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10/02/08 3:40 AM ET

Teixeira stirred by intensity of playoffs

Midseason acquisition savors first exposure to postseason

ANAHEIM -- After five years of waiting, Mark Teixeira finally played in his first postseason game on Wednesday night.

He had one word for it.

"Awesome," Teixeira said.

He wasn't happy that the Angels lost to the Red Sox, 4-1, in Game 1 of the American League Division Series at Angel Stadium. But Teixeira was still able to enjoy the experience after spending 4 1/2 years with the Rangers and a pair of disappointing half-seasons with the Braves.

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"I didn't have the nerves that I expected, but I had more fun than I expected," Teixeira said. "I thought I would be nervous, but it was fun. Even though we didn't win the game, I had a great time out there."

Teixeira went 2-for-4 against Red Sox starter Jon Lester and eighth-inning setup reliever Justin Masterson. The two hits were singles, and he missed a third one leading off the eighth inning against Masterson when the arrival of the Rally Monkey on the scoreboard had 44,996 fans expecting the Angels to get something going.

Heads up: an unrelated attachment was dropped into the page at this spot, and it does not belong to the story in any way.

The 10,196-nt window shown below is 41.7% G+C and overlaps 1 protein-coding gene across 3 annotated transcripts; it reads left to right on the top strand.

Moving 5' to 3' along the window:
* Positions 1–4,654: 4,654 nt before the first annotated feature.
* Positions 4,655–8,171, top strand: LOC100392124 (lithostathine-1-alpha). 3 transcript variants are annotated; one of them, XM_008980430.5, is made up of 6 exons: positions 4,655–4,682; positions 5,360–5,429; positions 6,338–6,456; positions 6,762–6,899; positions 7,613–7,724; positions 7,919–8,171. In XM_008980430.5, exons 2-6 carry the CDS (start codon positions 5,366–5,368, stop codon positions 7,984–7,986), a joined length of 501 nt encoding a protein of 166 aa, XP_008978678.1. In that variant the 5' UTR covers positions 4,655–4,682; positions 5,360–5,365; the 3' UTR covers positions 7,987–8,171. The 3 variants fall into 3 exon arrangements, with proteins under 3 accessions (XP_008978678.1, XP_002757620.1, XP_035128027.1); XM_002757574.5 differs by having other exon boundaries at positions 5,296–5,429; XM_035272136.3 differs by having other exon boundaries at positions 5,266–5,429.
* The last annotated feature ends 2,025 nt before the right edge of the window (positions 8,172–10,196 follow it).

Teixeira fell behind in the count, 0-2, then worked it back full before hitting a high pop into shallow center. It looked like the ball was going to fall in for a single, but center fielder Jacoby Ellsbury raced in and made a terrific diving catch at the last minute.

"I thought he had no chance," Red Sox manager Terry Francona said of Ellsbury.

"I thought it was dropping," Teixeira said. "I thought it could have started a rally. But he made a heck of a play."

It was a big one, too, because Vladimir Guerrero followed with a single to left field. The Angels might have had runners on first and second with nobody out, but Ellsbury took that chance away.

The Angels were left frustrated all night offensively. Their only run -- scored in the third inning -- was unearned, they were 1-for-7 with runners in scoring position and they did not have an extra-base hit all night.

"If you're not going to hit with runners in scoring position, then you've got to come up with that big hit," Teixeira said. "But every time Lester needed to get a big out, he got it. His numbers during the season were great, and he showed why tonight."

T.R. Sullivan is a reporter for MLB.com. This story was not subject to the approval of Major League Baseball or its clubs.